B. All algorithms that require a transformation, will use this current transformation as their input if the user selects this (more on this later).
The buttons in bottom row perform the following:
Add— Loads a new transformation from a file and adds it to the manager’s list.
Save— Saves the current transformation to a file.
Delete— Removes the current transformation from the manager.
Rename— Renames the current transformation.
Invert— If the current transformation is linear, i.e. can be represented by a 4x4 matrix, this can be used to invert the transformation.
Finally we have the two buttons marked as
E. The arrow button
D can be used to move the transformation control from the right sidebar of the viewer to the left sidebar, which will appear if it’s not already present. The close button
E can be used to close the control and remove it from the sidebar.
Note: The file format that is used for the transformations is a JSON-style file unique to BioImage Suite web by default. If you want to use legacy BioImage Suite
.grd formats, you will need to rename the transformation to have this extension prior to saving.
Back to the Linear Registration Computation – how was this performed?
Figure 7: Linear registration with its options expanded.
Let us now examine the options for linear registration. There are five different items that are worth highlighting, labelled
E in the figure above:
A— The reference image. Default to
B— The target image. Defaults to
Hence loading the images into Viewer 1 and Viewer 2 placed them in the default locations, but you could just as easily have loaded the target image into Viewer 1
overlay and then set the target image options (
B) to point there.
C— The initial transformations. This is one of
identity,i.e. none used, or
currentis specified, then the registration will use the current transformation in the Transformation Manager.
D— The resliced output image. This is where the resliced image, i.e. the target image resliced by the output transformation to match the reference image, will be sent once the registration is done. By default it goes to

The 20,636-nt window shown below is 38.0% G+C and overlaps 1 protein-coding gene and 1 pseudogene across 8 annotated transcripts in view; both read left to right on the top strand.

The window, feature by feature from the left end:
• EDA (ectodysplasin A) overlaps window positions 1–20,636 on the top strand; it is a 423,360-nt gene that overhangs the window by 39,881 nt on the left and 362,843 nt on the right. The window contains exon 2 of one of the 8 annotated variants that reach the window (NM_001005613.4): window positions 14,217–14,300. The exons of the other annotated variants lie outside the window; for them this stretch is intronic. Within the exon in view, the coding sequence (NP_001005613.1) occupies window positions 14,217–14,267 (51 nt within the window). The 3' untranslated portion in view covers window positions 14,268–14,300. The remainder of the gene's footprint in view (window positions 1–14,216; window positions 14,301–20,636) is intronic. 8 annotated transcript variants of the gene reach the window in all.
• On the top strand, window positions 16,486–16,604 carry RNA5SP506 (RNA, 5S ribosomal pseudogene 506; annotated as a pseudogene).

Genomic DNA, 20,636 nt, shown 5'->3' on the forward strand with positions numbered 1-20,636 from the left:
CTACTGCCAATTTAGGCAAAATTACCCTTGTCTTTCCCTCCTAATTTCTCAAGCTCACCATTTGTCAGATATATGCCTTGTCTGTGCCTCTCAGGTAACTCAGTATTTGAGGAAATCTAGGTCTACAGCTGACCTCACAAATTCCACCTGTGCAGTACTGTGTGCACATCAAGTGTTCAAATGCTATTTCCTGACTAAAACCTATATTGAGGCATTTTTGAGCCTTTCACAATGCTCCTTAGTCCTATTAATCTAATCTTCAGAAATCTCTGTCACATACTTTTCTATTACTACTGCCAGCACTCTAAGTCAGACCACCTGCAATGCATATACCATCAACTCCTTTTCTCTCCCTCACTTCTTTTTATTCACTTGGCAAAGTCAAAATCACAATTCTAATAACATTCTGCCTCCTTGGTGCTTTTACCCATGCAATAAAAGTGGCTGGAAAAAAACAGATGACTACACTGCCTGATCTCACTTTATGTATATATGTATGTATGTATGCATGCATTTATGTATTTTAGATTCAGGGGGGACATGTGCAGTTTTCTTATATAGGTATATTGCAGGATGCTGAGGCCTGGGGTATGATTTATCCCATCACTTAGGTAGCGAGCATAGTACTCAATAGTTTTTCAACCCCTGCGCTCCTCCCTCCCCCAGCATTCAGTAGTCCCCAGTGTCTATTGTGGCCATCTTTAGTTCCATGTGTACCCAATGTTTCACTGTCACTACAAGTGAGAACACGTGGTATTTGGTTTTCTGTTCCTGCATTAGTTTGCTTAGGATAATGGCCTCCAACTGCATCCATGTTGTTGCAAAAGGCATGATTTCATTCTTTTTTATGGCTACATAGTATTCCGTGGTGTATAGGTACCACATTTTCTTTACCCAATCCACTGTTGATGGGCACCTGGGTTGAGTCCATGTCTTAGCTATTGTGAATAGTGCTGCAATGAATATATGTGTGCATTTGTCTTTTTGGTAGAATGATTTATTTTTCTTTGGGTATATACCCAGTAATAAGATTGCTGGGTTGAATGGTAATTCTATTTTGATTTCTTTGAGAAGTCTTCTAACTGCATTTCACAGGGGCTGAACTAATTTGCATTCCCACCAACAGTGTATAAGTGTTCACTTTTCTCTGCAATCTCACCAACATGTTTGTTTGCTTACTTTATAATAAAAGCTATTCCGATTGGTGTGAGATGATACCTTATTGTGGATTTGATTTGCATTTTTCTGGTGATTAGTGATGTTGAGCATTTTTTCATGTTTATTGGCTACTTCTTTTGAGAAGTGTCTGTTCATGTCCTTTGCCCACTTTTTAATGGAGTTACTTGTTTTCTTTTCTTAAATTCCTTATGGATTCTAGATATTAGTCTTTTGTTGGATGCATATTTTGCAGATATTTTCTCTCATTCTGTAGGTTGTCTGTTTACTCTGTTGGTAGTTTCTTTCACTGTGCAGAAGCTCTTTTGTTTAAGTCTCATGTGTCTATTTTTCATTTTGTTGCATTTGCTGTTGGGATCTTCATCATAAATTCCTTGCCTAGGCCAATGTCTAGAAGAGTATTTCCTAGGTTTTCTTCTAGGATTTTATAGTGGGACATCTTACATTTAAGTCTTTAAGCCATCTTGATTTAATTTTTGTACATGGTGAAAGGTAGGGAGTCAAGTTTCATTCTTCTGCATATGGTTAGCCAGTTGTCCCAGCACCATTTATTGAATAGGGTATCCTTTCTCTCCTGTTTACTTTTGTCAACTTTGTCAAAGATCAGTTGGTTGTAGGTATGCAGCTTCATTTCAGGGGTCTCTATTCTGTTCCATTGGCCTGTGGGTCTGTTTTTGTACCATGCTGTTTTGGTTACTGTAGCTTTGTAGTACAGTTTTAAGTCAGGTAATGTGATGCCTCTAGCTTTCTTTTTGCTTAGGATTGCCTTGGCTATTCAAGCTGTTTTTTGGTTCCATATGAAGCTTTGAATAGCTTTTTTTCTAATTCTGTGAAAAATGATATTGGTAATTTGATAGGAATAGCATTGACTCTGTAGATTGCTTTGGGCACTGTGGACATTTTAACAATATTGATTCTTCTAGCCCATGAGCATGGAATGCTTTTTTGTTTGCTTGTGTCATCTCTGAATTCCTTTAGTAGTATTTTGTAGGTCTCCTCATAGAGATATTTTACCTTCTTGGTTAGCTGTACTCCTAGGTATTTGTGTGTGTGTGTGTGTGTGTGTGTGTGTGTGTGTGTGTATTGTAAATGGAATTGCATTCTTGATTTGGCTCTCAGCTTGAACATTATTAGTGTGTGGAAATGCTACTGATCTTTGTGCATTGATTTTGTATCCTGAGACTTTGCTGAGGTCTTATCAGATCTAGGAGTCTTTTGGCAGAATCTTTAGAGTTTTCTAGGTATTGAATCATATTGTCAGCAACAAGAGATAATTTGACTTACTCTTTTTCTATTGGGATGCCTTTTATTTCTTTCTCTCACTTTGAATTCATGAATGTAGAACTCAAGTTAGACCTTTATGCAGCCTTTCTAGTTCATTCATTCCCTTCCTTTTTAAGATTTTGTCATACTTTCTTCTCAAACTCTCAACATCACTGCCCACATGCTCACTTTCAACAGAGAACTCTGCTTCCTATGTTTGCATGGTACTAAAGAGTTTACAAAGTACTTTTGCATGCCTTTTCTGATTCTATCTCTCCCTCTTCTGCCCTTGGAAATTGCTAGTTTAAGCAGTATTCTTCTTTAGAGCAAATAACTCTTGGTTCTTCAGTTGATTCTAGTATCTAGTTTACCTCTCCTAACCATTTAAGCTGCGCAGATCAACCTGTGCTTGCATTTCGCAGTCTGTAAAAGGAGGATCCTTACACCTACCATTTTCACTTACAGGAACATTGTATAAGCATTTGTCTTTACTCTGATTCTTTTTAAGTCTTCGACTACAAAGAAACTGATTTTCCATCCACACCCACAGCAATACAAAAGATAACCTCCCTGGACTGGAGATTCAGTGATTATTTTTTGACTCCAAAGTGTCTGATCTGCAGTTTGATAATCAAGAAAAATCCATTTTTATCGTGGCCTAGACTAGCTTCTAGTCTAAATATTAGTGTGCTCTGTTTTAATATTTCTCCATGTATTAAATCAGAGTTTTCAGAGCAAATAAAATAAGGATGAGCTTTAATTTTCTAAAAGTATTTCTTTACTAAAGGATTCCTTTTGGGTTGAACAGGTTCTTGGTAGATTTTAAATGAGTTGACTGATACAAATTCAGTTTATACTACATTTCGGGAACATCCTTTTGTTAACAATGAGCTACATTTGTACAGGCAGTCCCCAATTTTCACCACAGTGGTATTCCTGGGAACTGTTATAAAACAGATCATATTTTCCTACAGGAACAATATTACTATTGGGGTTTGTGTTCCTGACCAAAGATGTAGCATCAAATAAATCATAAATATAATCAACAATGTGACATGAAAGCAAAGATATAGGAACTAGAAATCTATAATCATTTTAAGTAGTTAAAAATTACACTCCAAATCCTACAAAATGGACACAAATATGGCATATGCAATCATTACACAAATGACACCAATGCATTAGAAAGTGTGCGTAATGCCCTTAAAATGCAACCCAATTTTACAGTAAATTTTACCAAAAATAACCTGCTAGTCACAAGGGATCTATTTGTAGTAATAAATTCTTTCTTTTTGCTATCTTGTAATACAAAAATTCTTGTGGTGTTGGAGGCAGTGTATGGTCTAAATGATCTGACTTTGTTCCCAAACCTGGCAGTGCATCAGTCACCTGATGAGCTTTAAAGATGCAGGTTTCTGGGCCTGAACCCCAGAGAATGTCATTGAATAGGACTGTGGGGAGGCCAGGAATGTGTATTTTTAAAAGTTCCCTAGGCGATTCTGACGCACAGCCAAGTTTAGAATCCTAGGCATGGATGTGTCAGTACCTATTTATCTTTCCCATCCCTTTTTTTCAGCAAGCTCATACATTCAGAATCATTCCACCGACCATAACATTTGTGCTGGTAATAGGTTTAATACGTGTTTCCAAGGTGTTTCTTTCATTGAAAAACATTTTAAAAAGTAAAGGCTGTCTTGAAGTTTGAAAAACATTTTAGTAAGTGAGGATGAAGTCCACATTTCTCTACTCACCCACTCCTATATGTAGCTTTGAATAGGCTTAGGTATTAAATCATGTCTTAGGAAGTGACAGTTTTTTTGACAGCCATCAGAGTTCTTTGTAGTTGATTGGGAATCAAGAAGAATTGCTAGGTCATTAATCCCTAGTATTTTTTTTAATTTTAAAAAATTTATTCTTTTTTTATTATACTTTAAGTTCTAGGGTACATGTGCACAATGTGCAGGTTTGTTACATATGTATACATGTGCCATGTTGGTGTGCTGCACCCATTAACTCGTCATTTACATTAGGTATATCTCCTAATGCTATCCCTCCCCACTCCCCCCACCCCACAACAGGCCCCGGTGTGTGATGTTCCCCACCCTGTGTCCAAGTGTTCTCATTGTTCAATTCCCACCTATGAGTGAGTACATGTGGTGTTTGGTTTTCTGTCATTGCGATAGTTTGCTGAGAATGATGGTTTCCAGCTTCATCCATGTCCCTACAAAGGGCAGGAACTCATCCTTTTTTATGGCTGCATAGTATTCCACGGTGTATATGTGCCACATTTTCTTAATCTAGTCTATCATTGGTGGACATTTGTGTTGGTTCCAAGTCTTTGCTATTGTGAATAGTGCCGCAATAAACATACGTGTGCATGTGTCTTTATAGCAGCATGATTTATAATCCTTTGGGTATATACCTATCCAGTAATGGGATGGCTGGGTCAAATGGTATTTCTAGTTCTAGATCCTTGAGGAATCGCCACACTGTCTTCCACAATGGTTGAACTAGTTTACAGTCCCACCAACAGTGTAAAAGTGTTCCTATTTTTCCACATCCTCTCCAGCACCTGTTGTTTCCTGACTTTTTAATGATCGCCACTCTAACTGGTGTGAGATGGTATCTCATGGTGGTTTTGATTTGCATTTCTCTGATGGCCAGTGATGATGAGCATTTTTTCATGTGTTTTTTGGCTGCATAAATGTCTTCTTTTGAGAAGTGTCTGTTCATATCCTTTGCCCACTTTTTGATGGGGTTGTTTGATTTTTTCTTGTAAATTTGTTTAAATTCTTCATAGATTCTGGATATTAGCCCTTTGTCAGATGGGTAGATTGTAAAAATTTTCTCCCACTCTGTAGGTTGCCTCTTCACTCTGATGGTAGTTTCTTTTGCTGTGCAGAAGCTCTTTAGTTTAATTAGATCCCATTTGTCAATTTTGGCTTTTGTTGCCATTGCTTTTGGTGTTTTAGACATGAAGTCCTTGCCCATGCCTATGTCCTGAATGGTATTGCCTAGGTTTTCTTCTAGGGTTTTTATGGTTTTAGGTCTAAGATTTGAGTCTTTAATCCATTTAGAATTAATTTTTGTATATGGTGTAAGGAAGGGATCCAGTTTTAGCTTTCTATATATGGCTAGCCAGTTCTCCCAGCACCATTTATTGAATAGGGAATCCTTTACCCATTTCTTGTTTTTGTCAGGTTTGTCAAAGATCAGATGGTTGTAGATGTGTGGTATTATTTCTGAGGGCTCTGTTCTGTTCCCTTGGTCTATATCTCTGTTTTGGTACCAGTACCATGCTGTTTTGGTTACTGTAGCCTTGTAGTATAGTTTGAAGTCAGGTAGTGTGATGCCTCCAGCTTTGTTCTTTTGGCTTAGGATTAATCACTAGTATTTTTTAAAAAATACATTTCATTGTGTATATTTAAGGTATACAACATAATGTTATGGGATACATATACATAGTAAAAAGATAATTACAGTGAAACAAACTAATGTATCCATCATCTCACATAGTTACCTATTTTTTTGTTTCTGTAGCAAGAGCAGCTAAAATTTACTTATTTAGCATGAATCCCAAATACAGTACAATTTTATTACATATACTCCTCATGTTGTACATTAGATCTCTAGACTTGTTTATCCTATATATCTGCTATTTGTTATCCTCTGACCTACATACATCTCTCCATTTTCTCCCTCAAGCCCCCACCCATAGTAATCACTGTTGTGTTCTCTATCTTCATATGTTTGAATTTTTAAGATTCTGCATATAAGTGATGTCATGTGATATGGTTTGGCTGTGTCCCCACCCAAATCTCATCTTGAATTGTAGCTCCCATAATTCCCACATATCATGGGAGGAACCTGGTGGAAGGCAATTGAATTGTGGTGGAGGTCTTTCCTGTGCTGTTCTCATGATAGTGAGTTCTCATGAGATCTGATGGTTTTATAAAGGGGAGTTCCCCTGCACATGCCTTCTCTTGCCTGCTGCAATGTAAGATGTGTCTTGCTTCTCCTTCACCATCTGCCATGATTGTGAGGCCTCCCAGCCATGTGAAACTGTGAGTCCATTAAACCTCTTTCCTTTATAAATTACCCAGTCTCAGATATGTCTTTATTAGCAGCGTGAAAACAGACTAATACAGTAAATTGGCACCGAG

overlay, hence the
Orange-colored overlay in Figure 5.
Finally we have the registration options, which can be found under
E. For the most part the defaults will work. These options to the following:
Resolution— This is the factor that controls the reduction in resolution from the reference that will be used while computing the registration. A resolution factor of
1.5implies that if the reference image had resolution
1x1x1mm, then the registration will be computed at
Levels— The number of multi-resolution levels used for the optimization. We typically use 3 levels. The registration is first performed at a coarse resolution, and then refined to better resolution. The final level will use the resolution described in the previous bullet.
Iterations— the maximum number of iterations at each level. 10 - 15 is a good range here.
Mode— This sets the mode of the linear registration. The most common settings are
Rigid, which accounts for changes in position and orientation, and
Affine, which is Rigid + Shear + Scale.
Finally the option
Header Orient uses the orientation matrices of the two images to perform an initial alignment if it is selected.
There are more options under advanced which will not be described here for the most part. The most important of these is metric. The default value of this is
NMI (normalized mutual information). Other options include
SSD (Sum-of-squared differences) and
Consider the scenario that a registration is computed between two images
J so that it can be used to reslice a third image
K to match
K must live in the same coordinate space. Going back to the defacing example, we will use the estimated tranformation to reslice the mask used for image defacing to match our image by performing the following steps:
Load the mask into Viewer2 as image. You may download this from this link.
Figure 8: The raw defacing mask.
You will see a defacing mask that looks like the figure above (note that only the right half of the dual viewer is shown). There are five items to highlight here, labeled
E in the figure above.
A— The image to reslice. This is the mask which is in
image. The defaults will be fine. This is the equivalent of image
Kdescribed in the previous paragraph.
B— The reference image. This is the image that we want to reslice our input to match. This is image
Idescribed in the previous paragraph.
C— The reslice transformation. This is either
current, the current transformation from the
Transformation Manager, or
D— The output location. We will set this to be the overlay of
E— The interpolation. This can take 3 values: ‘0’ = Nearest Neighbor, ‘1’ = Linear, or ‘3’ = Cubic. Choose linear for this example.
Reslice button will reslice the mask as shown below:
Figure 9: The result of reslicing. Note the mask on the right, the reference on the left, and the resliced mask over the reference.
You can then use the
Mask Image to mask the anotomical image (see the description of the Segmentation Tools for more detail).
This uses a B-Spline FFD Registration method deriving from Rueckert 1999. There are several options, the most important of which is control point spacing
CP-spacing which defines the flexibility of the transformation. More to come.
[BioImage Suite Web Manual Table Of Contents] [BioImage Suite Web Main Page]
This page is part of BioImage Suite Web. We gratefully acknowledge support from the NIH Brain Initiative under grant R24 MH114805 (Papademetris X. and Scheinost D. PIs, Dept. of Radiology and Biomedical Imaging, Yale School of Medicine.)